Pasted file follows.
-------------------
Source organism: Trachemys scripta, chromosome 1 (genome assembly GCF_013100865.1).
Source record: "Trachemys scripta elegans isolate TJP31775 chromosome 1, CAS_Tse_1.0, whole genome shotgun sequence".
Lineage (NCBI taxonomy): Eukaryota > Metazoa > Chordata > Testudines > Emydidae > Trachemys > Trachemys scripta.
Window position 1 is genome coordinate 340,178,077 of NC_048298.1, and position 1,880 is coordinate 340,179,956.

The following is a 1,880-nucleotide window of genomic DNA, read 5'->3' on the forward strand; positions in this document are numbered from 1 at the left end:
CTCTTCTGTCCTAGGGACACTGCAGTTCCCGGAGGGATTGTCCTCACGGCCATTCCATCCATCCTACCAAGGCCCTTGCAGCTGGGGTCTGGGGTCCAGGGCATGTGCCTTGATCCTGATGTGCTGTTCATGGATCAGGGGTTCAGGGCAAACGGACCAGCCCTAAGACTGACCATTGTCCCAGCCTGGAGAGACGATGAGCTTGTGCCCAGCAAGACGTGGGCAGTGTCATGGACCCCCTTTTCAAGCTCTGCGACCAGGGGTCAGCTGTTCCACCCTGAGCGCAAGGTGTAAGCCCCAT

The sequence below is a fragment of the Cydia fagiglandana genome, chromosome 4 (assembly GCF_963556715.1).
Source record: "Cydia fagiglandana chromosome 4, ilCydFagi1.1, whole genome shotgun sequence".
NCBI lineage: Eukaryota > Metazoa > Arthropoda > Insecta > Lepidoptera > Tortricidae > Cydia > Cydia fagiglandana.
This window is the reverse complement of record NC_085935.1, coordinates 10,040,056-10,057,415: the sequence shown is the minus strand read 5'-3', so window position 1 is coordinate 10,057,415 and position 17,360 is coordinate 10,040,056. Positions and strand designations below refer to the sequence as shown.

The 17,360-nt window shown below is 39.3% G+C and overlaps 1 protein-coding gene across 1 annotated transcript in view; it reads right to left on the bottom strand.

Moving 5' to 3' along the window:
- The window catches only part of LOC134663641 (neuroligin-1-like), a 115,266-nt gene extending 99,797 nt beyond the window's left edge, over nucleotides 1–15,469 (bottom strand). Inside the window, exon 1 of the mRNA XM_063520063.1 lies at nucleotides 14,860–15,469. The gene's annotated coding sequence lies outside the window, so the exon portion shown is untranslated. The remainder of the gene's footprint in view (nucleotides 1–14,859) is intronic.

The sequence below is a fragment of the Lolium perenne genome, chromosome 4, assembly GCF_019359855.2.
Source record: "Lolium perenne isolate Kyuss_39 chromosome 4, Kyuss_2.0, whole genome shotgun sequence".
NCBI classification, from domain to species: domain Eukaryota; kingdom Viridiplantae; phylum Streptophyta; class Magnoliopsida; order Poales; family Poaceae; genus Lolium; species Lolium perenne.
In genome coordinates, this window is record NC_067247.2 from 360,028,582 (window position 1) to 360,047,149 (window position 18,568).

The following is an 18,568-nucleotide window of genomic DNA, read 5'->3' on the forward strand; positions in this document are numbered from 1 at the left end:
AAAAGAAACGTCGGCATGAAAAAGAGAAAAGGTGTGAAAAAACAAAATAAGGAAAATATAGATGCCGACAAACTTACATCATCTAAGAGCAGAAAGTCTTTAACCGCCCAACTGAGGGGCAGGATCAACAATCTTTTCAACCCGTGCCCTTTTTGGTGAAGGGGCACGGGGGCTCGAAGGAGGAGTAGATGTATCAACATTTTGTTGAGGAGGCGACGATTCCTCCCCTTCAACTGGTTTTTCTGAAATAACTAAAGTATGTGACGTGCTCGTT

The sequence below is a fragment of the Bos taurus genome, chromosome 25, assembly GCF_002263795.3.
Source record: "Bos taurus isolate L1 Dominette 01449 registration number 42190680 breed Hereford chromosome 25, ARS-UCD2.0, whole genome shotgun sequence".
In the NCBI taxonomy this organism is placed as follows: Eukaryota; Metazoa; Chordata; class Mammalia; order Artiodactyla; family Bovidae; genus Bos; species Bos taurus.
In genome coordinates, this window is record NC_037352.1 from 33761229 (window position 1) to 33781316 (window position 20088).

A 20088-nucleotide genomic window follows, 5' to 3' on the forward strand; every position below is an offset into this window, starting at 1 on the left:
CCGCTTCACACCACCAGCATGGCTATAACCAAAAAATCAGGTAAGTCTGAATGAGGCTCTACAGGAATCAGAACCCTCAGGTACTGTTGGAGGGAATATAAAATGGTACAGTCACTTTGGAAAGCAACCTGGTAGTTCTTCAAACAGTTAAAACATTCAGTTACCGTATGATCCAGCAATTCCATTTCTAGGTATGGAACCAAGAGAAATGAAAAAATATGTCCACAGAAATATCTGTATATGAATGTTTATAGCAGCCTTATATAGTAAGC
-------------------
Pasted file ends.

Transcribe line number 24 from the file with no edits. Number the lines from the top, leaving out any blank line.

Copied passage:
A 20088-nucleotide genomic window follows, 5' to 3' on the forward strand; every position below is an offset into this window, starting at 1 on the left: